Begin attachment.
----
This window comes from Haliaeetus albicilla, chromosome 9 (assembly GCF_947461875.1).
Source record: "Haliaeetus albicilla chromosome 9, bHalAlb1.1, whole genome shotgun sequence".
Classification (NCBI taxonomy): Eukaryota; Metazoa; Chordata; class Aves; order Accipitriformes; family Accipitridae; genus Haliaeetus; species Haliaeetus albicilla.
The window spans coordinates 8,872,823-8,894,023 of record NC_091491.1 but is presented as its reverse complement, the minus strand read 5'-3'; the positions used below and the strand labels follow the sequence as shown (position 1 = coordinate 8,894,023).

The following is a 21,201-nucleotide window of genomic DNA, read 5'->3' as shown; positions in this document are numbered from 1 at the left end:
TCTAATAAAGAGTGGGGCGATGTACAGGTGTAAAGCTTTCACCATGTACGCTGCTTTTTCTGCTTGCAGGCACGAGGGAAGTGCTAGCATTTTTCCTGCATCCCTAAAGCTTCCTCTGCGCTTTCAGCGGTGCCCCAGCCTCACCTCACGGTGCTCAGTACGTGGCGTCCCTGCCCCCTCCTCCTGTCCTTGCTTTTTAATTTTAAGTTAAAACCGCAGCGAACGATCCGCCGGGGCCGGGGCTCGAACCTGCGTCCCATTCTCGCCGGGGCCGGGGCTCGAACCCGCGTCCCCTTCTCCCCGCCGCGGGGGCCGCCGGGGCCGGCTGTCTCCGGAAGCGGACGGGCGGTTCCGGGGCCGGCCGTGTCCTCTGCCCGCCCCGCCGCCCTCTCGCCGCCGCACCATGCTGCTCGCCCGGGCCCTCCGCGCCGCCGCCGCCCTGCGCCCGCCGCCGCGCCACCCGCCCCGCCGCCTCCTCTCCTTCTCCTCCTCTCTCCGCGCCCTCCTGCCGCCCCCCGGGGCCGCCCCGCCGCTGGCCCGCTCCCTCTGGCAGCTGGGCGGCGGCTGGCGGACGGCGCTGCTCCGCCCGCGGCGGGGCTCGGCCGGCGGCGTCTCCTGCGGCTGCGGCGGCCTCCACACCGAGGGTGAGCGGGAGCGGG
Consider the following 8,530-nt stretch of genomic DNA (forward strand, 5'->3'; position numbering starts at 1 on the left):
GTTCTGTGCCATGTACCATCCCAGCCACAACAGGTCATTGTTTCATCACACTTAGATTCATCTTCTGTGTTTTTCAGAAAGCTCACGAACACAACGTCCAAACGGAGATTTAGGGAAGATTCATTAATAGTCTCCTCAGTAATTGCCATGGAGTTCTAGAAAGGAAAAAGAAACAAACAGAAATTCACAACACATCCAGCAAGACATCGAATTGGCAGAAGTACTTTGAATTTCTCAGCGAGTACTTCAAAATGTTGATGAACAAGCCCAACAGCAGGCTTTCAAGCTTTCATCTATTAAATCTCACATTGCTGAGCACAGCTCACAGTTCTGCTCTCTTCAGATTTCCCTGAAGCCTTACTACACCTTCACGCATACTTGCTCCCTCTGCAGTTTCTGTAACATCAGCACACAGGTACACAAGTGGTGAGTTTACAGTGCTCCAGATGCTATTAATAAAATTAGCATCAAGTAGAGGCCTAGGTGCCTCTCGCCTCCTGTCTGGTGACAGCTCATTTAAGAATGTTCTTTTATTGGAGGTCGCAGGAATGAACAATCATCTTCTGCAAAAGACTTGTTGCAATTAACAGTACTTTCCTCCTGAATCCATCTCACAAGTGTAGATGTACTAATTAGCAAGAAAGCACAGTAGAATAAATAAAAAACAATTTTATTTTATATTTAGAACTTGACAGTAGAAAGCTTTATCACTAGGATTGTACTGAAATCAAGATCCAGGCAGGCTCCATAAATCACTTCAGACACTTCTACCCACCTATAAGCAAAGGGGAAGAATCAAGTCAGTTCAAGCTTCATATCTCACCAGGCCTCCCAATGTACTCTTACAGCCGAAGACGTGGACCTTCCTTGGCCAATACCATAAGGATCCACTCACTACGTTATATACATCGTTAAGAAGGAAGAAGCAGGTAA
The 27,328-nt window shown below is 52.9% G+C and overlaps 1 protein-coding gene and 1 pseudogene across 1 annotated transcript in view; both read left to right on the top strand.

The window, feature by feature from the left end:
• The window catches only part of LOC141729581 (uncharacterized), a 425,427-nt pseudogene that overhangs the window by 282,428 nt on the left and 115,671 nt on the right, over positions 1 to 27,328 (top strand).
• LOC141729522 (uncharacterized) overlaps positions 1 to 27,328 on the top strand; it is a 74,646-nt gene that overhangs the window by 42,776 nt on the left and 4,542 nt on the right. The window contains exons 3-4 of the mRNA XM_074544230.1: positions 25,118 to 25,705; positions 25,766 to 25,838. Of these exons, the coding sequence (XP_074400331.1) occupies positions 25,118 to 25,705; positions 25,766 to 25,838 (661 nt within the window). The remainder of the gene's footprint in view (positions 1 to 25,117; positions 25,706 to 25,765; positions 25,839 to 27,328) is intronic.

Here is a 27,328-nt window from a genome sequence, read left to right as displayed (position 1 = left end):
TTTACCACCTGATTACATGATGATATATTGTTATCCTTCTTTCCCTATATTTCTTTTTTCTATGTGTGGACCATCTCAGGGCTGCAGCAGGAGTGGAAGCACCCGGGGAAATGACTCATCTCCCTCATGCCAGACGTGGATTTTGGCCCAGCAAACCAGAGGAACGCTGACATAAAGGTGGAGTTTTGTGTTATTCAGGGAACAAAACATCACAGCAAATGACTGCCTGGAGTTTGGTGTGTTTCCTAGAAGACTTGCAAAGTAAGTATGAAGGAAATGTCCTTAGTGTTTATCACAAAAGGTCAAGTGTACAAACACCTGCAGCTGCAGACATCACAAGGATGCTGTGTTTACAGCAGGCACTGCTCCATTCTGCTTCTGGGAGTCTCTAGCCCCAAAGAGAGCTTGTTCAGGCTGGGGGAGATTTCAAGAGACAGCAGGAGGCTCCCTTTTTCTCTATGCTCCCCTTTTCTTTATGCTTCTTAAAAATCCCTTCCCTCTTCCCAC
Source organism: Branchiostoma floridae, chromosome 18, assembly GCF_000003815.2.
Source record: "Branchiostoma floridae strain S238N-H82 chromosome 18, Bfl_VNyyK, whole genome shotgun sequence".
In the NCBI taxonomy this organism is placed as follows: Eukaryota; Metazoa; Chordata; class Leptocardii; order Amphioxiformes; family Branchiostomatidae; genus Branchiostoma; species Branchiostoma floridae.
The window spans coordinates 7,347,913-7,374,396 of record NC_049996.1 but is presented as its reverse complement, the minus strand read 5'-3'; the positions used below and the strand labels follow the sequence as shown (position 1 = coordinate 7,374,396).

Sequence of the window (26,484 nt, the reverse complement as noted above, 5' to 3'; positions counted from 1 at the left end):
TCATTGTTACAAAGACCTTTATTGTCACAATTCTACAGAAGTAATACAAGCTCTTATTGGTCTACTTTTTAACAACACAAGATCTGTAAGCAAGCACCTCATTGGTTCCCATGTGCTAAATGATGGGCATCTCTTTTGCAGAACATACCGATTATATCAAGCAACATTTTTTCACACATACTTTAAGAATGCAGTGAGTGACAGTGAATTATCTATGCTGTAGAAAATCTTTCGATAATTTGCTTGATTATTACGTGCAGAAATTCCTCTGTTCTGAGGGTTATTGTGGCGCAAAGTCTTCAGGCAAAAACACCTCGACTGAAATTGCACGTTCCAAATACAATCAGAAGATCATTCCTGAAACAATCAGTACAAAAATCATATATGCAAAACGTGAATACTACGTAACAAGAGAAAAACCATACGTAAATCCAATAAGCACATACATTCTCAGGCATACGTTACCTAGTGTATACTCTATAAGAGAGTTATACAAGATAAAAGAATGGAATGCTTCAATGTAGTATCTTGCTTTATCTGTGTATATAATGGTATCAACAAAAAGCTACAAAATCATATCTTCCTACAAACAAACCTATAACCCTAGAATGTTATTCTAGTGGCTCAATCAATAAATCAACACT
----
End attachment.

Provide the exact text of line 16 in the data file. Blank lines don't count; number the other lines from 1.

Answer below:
Source record: "Branchiostoma floridae strain S238N-H82 chromosome 18, Bfl_VNyyK, whole genome shotgun sequence".